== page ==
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WHO chief links climate change to a global increase in health problems

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WHO Director-General Tedros Adhanom Ghebreyesus linked climate change for an increase in various health problems across the globe. 

While addressing world leaders and attendees at the UNEA 6 conference on Thursday, Tedros said the health of humans, animals, and the environment are “woven together in a bond that is inextricable, yet fragile.”

“We are now re-learning what humans have always known, but which, since the industrial revolution, we have forgotten or ignored, that when we harm our environment, we harm ourselves,” said Tedros.

He reminded attendees that for centuries, humans plundered the planet in the name of progress and are currently dealing with the triple planetary crises of climate change, pollution, and biodiversity loss.

World Health Organization Director-General Tedros Adhanom Ghebreyesus speaks to attendees of the UN Environment Assembly at the United Nations Gigiri complex in Nairobi, Kenya, February 29, 2024. /UNEP

Humanity has caused “triple planetary crises”

According to the United Nations, each crisis has its causes and effects and needs its solution.

“If our planet were a patient, it would be admitted to intensive care. Its vital signs are alarming. It is running a fever, with each of the last nine months the hottest on record, as we hurtle towards the 1.5-degree threshold,” said the WHO chief.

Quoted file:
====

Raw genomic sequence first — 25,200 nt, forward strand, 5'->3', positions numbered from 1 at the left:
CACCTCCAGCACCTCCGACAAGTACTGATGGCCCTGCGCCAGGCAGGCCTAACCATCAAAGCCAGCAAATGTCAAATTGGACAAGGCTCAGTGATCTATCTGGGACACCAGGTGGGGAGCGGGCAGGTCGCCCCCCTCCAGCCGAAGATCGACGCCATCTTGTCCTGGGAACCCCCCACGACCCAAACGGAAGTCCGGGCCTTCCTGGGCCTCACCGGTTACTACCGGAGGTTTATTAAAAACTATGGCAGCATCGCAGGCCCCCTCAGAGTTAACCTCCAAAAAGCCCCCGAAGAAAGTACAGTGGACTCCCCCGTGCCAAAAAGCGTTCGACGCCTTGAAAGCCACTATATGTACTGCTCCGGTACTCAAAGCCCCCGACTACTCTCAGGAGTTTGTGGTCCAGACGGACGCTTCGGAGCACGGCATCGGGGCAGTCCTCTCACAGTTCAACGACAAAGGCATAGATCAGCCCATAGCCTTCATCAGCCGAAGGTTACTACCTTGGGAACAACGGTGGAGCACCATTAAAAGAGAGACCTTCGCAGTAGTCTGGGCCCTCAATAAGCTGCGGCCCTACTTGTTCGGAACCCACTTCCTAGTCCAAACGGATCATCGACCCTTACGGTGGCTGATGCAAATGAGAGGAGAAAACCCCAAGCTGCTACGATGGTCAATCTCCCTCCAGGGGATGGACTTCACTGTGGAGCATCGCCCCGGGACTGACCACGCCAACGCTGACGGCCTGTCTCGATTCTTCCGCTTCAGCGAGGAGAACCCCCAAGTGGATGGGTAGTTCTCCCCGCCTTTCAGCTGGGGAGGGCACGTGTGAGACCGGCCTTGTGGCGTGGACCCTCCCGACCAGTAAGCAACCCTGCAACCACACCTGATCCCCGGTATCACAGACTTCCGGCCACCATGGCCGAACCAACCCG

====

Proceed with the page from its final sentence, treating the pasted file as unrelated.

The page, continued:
He then painted a picture of the planet’s lung capacity being compromised, with the destruction of forests that absorb carbon dioxide and produce oxygen.

“And many of the earth’s water sources, its lifeblood,  are contaminated. Most concerning of all, its condition is deteriorating rapidly. Is it any wonder, then, that human health is suffering, when the health of the planet on which we depend is in peril?” he asked attendees. 

Tedros revealed more frequent and severe weather events are causing more deaths, injuries, and damage to health facilities and other essential infrastructure. More heatwaves are leading to an increase in cardiovascular disease. 

Air pollution drives lung cancer, asthma, and chronic obstructive pulmonary disease. Chemicals such as lead cause intellectual disability, and cardiovascular and kidney disease. Drought and water scarcity affect food production, making healthy diets less affordable.”

To solve this, the WHO chief called for the implementation of the recently launched Implementation Guide of the One Health Joint Plan of Action.

“One Health is one of the important issues that WHO Member States are now discussing as part of their negotiation of the new pandemic agreement, ahead of the World Health Assembly in just 12 weeks. I urge you all to voice your support for the agreement. Your work this week will have a direct bearing on the realization of a One Health approach”, he concluded.

According to the WHO, the Implementation Guide of the One Health Joint Plan of Action was designed to integrate systems and capacity to collectively better prevent, predict, detect, and respond to health threats. The initiative seeks to improve the health of humans, animals, plants, and the environment while contributing to sustainable development.

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